Biopharmaceutical company Inflamalps has just entered a major Innosuisse project, which aims to discover at least one new class of antimicrobial molecules effective against multi-drug resistant pathogens.
Based in the BioArk in Monthey (canton of Valais), Inflamalps has obtained the support of Innosuisse for an innovative project, which will bring together various research partners from Switzerland, Italy and New Zealand. The project is expected to last one and a half years and will end in May 2023.
The purpose of the project is to discover at least one new class of antimicrobial molecules effective against multi-resistant pathogens, based on extracts of fungi and extremophilic microorganisms. These would then be used in the treatment of serious or complex infections.
In recent years, the overuse of antibiotics has led to an increase in the number of multidrug-resistant pathogens. Today, more than 700,000 patients worldwide die each year from an infection caused by a multidrug-resistant pathogen.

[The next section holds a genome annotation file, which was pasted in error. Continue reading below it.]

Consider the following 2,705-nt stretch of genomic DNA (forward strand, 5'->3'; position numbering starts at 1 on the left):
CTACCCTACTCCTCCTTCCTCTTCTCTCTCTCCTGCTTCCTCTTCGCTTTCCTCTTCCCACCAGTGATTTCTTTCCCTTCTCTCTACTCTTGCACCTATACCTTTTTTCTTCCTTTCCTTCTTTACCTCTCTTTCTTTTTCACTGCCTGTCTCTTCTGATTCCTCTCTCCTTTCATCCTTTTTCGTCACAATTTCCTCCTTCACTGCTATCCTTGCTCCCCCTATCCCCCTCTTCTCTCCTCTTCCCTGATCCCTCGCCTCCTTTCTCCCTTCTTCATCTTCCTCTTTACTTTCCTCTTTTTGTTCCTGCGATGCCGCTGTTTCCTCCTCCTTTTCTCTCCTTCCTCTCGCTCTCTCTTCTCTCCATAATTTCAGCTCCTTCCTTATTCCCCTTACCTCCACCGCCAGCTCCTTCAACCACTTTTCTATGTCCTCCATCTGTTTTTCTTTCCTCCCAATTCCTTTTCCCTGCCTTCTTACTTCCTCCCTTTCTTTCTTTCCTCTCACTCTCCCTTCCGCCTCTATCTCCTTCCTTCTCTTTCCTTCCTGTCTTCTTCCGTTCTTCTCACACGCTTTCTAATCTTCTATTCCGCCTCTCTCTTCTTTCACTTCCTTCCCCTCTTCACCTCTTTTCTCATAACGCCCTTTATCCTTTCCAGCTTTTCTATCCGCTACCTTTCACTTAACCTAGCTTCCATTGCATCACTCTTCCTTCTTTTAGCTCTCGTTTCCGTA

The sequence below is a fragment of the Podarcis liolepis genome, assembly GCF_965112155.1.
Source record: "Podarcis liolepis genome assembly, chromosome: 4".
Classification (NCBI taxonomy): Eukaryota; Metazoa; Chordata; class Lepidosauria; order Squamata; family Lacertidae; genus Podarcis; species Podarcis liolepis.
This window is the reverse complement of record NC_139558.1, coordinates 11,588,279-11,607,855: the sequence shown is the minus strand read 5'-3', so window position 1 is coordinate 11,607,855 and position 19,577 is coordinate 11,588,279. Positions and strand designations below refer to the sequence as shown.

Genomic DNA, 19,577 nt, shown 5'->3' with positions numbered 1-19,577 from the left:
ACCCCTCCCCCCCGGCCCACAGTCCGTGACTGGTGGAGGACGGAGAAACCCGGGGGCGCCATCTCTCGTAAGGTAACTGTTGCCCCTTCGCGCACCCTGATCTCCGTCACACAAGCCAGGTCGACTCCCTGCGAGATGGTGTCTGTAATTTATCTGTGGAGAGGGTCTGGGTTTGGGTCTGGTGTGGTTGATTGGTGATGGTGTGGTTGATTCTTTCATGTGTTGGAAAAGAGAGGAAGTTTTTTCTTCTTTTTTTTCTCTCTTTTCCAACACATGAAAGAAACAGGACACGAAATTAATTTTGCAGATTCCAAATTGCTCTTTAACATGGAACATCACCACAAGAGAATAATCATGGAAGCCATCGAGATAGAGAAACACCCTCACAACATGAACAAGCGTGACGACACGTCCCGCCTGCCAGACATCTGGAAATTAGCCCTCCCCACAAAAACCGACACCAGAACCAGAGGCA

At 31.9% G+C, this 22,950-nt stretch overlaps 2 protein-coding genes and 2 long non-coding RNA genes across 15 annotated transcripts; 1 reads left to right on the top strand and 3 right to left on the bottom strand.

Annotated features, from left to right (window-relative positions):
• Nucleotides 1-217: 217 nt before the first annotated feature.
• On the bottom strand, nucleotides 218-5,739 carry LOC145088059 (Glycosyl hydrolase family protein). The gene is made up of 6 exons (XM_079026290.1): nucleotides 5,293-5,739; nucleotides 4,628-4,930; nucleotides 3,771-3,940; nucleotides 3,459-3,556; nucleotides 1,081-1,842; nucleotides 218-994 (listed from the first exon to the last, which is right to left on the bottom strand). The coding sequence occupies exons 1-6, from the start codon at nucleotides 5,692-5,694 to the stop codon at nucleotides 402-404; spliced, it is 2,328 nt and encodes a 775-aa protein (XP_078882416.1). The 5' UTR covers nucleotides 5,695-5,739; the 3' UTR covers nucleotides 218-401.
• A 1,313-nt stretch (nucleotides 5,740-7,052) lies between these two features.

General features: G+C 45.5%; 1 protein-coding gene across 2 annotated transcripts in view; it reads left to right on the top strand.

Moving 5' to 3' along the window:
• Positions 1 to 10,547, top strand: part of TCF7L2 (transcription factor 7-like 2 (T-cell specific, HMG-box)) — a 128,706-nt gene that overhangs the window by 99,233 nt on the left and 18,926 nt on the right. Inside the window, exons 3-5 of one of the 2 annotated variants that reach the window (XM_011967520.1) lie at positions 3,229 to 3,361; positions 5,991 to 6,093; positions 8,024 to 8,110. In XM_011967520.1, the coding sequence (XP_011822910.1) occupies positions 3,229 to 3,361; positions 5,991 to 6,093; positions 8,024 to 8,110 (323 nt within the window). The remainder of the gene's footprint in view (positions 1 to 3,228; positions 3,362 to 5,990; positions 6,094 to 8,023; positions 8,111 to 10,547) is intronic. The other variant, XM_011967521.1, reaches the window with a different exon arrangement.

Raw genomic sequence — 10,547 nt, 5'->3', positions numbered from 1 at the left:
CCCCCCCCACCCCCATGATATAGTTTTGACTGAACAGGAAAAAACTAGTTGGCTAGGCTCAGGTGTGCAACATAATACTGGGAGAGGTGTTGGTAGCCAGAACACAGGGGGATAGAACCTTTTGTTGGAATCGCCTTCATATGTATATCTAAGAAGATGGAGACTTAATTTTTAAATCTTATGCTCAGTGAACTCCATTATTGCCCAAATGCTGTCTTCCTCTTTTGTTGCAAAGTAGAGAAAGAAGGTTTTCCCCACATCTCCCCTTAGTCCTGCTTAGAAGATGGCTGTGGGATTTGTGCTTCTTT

Saving lives and reducing healthcare costs
Making a new class of antibiotics available against a multi-resistant human pathogen would have a real and significant impact, notably in the treatment of complicated infections. Ultimately, such a discovery would save lives and reduce healthcare costs.
Mindful of the stakes, Inflamalps had previously identified an extremophile and six filamentous fungi that possess significant antimicrobial properties. With the Innosuisse project, Inflamalps wants to reach the next level. The objective is to split the available extracts in order to isolate the antibiotic molecules and to determine their structure.
The discovery of new patent-eligible antimicrobial molecules would enable Inflamalps to initiate conversations with the pharmaceutical industry and to negotiate co-development partnerships and licensing agreements.